Agency: Department of Defense | Branch: Defense Advanced Research Projects Agency | Program: SBIR | Phase: Phase II | Award Amount: 1.50M | Year: 2015
Barron Associates proposes to develop, validate, and demonstrate a cohesive set of probabilistic extensions for the model-based programming environment Simulink, developed by The MathWorks, Inc. These extensions will allow developers to model random variables, vectors, and matrices, as well as both discrete and continuous random processes as first-class objects within the Simulink language. Barron Associates will also develop extensions that developers can use to process those random quantities within standard machine learning, signal processing, and feedback control algorithms. These capabilities will be demonstrated in the context of autonomous sensor processing and UAS control. They will be commercialized in the form of a Simulink block library that brings probabilistic programming constructs to a large and commercially active model-based development community.
Agency: Department of Health and Human Services | Branch: National Institutes of Health | Program: SBIR | Phase: Phase I | Award Amount: 226.82K | Year: 2016
DESCRIPTION provided by applicant Hospitalization and prolonged immobilization often lead to the functional decline of vulnerable older persons Bed rest and inactivity have been shown to accelerate the functional changes that are part of normal aging This link between inactivity and adverse outcomes is increasingly appreciated by medical professionals and the mobilization of critically ill patients is an important aspect of patient care Monitoring and documenting patient activity levels in acute care settings is generally nonexistent as is assurance of adequate levels of mobilization Staff reports from nurses physical therapists physicians and aides where extant often lack agreement and documentation consistency This is particularly true in the context of competing priorities in busy hospital wards and varying levels of staff knowledge and motivation Manual patient documentation requirements already place a significant burden on health care professionals and limit the time spent with patients Patient self reports of activity levels have questionable validity and reliability especially in settings where delirium and decreased consciousness are common These factors all manifest a need for automated monitoring of patient activity levels to provide a safety net and to ensure that prophylactic and therapeutic mobilization of patients is performed Fortunately noninvasive and affordable technology is available that can obviate the need for health care professionals to manually document patient mobility levels freeing their time for patient care and education tasks The proposed wireless Patient Resident Mobility Tracker PREEMPT will provide an effective accurate and practicable method for automatically documenting patient mobility providing the desired activity posture information that is relevant in both hospital and senior car settings In particular the Phase I PREEMPT will be used to track and provide hourly summaries of the following sedentary time time spent lying or sitting upright time time spent standing or walking walking time step count step cadence steps per minute gait speed m s or mi hr and number of sit to stand transitions number of posture changes from sedentary to upright Collected data will be transmitted wirelessly to a touch screen tablet computer in near real time where the information will be readily accessible by health care professionals for use in patient management The PREEMPT will not interfere with other patient monitoring or therapeutic treatments including chest monitors arm and neck intravenous lines Foley catheters back braces etc Using swappable monitors and disposable recyclable cotton bands the PREEMPT will require minimal maintenance e g cleaning etc as a key objective of this technology is to decrease clinical staff burden The PREEMPT can also be used to track patient resident turning in bed to prevent decubitus ulcers and to provide an alternative to bed chair alarms for patients at risk for falls to alert nurses when a patient transitions from bed lying to sitting or from chair sitting to standing Further the PREEMPT can be used in research settings its advantages include its provisions for expanded posture coverage gait analysis near real time wireless data uploads and lower cost PUBLIC HEALTH RELEVANCE There are currently acute care hospital beds in the United States and million nursing home beds Tracking and documenting the activity levels of critically ill patients will provide health care professionals and family members with valuable information that can be used to ensure patient mobilization and mitigate iatrogenic outcomes The proposed system will provide an effective practicable and affordable method for meeting the challenges of monitoring the mobility of hospital patients and residents of elder care facilities where excessive immobility is commonplace and documentation is generally lacking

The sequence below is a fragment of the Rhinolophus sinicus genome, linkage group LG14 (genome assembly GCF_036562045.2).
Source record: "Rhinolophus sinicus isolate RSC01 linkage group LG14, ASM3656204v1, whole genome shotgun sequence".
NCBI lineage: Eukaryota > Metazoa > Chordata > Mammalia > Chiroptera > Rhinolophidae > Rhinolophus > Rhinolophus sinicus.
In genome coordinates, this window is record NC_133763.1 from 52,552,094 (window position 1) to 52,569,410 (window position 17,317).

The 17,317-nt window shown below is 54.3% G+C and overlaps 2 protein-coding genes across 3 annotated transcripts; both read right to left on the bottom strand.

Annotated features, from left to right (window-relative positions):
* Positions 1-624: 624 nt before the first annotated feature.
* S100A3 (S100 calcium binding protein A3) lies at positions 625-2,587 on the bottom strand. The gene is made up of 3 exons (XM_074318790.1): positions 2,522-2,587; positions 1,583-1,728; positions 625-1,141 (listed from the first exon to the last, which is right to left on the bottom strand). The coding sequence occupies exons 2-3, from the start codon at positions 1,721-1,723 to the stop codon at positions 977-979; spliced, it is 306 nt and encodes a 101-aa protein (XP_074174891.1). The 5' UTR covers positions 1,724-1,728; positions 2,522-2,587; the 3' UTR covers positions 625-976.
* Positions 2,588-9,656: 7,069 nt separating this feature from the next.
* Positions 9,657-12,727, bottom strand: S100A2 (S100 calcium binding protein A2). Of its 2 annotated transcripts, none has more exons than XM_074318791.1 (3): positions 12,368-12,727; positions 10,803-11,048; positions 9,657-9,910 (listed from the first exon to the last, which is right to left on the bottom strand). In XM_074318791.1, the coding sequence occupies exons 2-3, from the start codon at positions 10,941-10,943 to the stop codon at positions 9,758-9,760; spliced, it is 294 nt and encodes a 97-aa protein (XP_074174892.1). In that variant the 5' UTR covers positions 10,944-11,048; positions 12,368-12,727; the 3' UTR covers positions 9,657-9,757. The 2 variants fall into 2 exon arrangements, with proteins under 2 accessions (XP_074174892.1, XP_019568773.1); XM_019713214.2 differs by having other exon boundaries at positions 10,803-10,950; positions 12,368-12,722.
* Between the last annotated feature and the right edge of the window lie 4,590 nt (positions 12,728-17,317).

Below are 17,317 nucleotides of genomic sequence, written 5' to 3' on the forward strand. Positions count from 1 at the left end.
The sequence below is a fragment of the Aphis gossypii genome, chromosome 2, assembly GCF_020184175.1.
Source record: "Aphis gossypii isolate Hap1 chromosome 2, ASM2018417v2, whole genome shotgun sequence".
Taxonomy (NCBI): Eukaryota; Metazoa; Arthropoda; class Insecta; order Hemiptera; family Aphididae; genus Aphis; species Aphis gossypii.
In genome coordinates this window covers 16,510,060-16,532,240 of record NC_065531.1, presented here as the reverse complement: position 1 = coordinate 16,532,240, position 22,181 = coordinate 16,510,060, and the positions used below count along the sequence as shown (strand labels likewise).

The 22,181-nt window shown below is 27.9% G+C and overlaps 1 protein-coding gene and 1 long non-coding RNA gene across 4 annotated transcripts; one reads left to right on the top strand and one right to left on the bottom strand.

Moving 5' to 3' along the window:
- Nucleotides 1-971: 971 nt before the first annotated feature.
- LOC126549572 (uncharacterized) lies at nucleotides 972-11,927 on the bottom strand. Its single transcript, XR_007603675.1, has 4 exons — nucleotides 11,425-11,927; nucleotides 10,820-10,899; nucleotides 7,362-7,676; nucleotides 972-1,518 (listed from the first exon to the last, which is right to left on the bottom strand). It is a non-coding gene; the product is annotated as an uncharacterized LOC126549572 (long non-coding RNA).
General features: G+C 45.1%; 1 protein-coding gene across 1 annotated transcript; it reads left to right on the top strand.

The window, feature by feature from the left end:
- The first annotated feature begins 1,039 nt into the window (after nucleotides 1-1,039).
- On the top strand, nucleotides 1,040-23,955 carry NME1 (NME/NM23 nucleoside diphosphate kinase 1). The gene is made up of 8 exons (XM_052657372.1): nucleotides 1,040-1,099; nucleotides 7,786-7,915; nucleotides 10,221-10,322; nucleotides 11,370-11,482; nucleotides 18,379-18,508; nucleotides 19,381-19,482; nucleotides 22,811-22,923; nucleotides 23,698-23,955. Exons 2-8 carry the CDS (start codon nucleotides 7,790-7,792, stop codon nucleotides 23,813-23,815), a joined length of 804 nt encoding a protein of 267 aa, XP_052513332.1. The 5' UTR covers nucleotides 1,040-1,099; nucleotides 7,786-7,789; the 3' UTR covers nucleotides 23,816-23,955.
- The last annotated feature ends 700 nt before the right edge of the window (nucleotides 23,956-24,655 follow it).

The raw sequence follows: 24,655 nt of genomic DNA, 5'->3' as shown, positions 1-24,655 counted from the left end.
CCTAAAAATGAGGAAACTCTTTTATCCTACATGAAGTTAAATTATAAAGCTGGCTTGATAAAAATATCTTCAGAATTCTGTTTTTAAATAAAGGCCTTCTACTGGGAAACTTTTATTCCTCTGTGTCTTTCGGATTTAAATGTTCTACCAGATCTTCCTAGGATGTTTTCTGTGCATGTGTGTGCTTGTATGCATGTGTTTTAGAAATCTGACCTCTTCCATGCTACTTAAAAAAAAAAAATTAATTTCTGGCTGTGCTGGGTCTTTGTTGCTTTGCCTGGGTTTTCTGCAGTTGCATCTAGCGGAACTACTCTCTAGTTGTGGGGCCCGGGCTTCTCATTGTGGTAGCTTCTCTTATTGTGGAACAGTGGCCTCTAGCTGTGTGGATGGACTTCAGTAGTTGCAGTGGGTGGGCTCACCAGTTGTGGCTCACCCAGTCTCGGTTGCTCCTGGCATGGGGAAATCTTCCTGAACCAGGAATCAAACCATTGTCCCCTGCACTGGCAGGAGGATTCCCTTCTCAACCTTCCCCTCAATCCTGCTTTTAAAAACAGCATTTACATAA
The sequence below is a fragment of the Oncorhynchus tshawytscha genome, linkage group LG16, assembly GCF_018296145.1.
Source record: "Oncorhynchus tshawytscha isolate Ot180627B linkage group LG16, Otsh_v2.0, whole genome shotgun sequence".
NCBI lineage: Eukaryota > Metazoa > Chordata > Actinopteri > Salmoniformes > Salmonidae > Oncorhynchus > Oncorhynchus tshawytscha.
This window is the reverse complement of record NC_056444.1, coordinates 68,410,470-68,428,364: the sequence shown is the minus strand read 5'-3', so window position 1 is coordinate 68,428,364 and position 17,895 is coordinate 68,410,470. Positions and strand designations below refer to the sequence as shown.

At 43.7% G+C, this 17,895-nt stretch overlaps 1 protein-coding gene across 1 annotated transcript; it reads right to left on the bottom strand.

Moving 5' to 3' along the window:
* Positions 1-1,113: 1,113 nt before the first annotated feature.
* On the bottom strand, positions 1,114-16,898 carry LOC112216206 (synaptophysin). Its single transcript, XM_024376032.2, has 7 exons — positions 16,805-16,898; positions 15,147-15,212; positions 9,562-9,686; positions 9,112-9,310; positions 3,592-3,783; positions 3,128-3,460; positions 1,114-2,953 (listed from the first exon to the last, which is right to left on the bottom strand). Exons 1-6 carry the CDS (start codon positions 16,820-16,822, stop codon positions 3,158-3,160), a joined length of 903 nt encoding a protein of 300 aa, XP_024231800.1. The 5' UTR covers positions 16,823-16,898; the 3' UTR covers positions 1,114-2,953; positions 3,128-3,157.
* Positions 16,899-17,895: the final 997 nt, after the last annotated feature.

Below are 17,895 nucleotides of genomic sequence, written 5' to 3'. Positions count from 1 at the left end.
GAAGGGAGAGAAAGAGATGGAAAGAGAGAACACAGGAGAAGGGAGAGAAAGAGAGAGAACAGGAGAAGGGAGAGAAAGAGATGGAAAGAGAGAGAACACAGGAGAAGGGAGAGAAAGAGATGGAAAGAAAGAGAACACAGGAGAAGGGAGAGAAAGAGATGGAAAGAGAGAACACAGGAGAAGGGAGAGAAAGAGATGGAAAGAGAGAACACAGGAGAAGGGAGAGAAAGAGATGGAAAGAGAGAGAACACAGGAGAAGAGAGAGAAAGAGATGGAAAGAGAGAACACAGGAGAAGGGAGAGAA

Agency: National Aeronautics and Space Administration | Branch: | Program: SBIR | Phase: Phase I | Award Amount: 124.94K | Year: 2016